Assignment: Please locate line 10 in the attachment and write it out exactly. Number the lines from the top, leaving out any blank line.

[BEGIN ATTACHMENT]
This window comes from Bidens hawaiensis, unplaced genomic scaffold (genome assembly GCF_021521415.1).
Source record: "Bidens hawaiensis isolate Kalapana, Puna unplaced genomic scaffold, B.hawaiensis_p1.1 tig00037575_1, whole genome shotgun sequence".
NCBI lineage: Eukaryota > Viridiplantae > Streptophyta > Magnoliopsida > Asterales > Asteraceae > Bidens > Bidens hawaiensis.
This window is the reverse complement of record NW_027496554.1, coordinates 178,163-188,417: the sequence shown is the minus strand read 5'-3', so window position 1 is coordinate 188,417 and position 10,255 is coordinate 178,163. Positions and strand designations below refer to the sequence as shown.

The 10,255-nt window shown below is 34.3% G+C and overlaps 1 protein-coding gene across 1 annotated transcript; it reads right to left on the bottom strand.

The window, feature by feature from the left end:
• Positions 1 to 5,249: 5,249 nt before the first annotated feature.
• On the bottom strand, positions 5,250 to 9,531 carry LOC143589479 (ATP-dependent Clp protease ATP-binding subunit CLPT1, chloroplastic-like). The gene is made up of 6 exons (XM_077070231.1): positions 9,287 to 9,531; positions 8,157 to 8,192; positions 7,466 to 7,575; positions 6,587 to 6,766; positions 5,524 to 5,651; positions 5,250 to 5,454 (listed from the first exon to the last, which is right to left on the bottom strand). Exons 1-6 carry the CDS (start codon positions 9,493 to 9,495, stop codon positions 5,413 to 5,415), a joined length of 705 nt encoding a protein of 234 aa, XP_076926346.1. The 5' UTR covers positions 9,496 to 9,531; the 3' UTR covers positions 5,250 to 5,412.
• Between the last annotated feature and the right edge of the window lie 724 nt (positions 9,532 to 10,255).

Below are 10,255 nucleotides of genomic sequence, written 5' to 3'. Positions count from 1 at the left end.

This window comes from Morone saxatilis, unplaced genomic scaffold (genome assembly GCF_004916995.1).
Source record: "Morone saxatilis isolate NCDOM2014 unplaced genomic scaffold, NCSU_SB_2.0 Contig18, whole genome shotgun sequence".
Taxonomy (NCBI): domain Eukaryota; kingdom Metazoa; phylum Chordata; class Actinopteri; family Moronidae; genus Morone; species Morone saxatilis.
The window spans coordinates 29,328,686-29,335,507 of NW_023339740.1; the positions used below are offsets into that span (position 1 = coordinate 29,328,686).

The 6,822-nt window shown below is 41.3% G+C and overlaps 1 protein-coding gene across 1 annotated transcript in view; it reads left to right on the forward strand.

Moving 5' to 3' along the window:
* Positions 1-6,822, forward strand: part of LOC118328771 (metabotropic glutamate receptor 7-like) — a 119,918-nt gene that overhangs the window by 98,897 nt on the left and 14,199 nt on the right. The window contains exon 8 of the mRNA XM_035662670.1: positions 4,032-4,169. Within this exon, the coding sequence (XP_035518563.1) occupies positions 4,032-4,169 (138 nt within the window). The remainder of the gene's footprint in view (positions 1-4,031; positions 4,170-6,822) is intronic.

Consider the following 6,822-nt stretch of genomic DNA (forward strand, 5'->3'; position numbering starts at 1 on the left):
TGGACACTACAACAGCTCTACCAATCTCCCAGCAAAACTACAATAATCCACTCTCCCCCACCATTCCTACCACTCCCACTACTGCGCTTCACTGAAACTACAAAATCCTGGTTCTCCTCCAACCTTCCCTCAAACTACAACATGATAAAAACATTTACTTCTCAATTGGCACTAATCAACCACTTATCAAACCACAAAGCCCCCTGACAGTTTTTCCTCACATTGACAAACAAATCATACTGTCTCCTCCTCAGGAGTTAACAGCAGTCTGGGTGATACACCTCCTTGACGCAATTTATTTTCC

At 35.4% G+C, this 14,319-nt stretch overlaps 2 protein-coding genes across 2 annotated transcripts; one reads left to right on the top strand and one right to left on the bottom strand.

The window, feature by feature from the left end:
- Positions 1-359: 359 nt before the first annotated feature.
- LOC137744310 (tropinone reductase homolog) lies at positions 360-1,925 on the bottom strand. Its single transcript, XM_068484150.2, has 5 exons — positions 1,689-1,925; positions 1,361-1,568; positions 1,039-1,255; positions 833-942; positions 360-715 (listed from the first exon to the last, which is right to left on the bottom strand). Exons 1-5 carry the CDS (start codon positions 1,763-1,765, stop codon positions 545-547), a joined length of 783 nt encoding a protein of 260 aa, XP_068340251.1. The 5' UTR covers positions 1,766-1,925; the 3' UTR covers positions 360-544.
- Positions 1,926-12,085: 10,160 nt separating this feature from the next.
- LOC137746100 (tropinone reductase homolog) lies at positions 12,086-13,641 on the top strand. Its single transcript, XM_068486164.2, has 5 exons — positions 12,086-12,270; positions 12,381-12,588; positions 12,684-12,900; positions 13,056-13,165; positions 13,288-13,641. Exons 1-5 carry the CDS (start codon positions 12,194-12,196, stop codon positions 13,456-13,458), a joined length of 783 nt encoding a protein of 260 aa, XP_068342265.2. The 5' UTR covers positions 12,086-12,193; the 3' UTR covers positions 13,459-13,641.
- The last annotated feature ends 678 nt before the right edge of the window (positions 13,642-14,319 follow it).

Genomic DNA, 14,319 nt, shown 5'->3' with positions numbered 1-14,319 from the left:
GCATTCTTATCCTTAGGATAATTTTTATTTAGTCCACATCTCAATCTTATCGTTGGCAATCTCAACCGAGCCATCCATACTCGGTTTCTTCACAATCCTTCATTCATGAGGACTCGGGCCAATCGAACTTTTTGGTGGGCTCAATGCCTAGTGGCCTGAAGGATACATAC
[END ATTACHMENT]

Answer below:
Below are 10,255 nucleotides of genomic sequence, written 5' to 3'. Positions count from 1 at the left end.